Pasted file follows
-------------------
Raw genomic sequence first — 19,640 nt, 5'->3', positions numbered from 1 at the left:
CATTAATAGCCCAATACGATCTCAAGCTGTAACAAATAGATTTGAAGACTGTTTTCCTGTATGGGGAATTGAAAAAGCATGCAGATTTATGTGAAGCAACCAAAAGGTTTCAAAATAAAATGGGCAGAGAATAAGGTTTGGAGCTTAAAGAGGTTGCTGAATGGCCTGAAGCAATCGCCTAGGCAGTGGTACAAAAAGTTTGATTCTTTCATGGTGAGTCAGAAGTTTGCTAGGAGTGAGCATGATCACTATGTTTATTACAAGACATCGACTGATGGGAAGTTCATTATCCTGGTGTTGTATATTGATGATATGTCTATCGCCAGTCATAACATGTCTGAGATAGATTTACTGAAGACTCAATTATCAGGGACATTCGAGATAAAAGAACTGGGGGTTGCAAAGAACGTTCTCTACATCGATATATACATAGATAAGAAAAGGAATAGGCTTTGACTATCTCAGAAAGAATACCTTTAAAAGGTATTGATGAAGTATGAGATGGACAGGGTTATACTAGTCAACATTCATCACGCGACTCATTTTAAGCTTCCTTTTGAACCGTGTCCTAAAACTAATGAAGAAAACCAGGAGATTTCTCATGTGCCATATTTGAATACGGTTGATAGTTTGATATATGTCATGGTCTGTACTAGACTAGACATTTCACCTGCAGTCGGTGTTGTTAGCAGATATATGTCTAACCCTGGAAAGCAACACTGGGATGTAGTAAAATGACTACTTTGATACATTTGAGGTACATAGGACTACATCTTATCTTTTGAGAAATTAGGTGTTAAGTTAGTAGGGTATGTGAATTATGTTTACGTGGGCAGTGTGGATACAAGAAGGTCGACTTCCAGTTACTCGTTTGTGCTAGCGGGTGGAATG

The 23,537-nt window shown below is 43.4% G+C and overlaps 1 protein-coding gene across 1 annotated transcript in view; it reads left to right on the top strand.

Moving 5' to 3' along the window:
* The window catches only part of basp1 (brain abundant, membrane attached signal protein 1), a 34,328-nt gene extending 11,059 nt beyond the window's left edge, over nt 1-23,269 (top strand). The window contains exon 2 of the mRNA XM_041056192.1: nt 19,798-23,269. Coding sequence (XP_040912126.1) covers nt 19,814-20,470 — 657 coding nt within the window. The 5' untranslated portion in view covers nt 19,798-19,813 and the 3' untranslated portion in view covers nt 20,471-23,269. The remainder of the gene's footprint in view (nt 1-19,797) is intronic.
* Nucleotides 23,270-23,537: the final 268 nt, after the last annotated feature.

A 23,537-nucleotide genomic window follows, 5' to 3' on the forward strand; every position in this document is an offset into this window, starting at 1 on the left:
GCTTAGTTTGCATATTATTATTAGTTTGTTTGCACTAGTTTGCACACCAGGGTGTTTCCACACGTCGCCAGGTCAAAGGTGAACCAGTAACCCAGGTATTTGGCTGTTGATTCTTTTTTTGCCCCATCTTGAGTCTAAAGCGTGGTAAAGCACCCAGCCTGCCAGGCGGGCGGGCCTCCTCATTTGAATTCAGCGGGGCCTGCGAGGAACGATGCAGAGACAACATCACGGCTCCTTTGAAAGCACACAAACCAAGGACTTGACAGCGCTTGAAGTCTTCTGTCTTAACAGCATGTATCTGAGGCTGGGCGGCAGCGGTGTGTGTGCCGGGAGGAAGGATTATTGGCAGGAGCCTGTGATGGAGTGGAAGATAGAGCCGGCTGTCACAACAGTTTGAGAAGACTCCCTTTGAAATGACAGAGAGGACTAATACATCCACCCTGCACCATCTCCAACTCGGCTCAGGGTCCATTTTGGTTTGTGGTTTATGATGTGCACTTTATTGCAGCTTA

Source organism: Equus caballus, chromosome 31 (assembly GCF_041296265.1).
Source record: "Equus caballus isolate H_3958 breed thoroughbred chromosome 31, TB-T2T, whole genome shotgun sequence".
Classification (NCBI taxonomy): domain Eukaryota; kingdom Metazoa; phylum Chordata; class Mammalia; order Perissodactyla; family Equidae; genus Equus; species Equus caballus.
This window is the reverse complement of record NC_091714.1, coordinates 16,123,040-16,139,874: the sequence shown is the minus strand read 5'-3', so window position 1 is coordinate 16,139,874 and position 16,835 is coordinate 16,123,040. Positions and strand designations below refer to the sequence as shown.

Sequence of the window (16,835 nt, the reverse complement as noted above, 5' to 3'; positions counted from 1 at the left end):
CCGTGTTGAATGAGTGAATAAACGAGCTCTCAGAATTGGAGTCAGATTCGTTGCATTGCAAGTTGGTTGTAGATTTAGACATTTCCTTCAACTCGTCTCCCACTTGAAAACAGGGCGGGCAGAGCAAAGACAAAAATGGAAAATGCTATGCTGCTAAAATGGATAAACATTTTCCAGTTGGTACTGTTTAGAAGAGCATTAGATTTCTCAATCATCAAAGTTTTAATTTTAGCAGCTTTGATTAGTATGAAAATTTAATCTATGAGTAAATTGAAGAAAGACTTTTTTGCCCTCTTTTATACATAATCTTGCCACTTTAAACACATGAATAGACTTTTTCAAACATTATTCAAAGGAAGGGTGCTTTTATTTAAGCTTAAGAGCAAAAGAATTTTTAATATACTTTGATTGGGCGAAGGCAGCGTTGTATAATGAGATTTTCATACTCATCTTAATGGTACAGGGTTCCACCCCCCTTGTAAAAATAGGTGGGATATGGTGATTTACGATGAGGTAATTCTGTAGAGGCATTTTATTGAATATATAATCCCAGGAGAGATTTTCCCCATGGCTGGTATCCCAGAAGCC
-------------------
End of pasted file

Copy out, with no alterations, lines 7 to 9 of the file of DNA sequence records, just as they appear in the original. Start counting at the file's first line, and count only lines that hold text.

A 23,537-nucleotide genomic window follows, 5' to 3' on the forward strand; every position in this document is an offset into this window, starting at 1 on the left:
GCTTAGTTTGCATATTATTATTAGTTTGTTTGCACTAGTTTGCACACCAGGGTGTTTCCACACGTCGCCAGGTCAAAGGTGAACCAGTAACCCAGGTATTTGGCTGTTGATTCTTTTTTTGCCCCATCTTGAGTCTAAAGCGTGGTAAAGCACCCAGCCTGCCAGGCGGGCGGGCCTCCTCATTTGAATTCAGCGGGGCCTGCGAGGAACGATGCAGAGACAACATCACGGCTCCTTTGAAAGCACACAAACCAAGGACTTGACAGCGCTTGAAGTCTTCTGTCTTAACAGCATGTATCTGAGGCTGGGCGGCAGCGGTGTGTGTGCCGGGAGGAAGGATTATTGGCAGGAGCCTGTGATGGAGTGGAAGATAGAGCCGGCTGTCACAACAGTTTGAGAAGACTCCCTTTGAAATGACAGAGAGGACTAATACATCCACCCTGCACCATCTCCAACTCGGCTCAGGGTCCATTTTGGTTTGTGGTTTATGATGTGCACTTTATTGCAGCTTA

Source organism: Equus caballus, chromosome 31 (assembly GCF_041296265.1).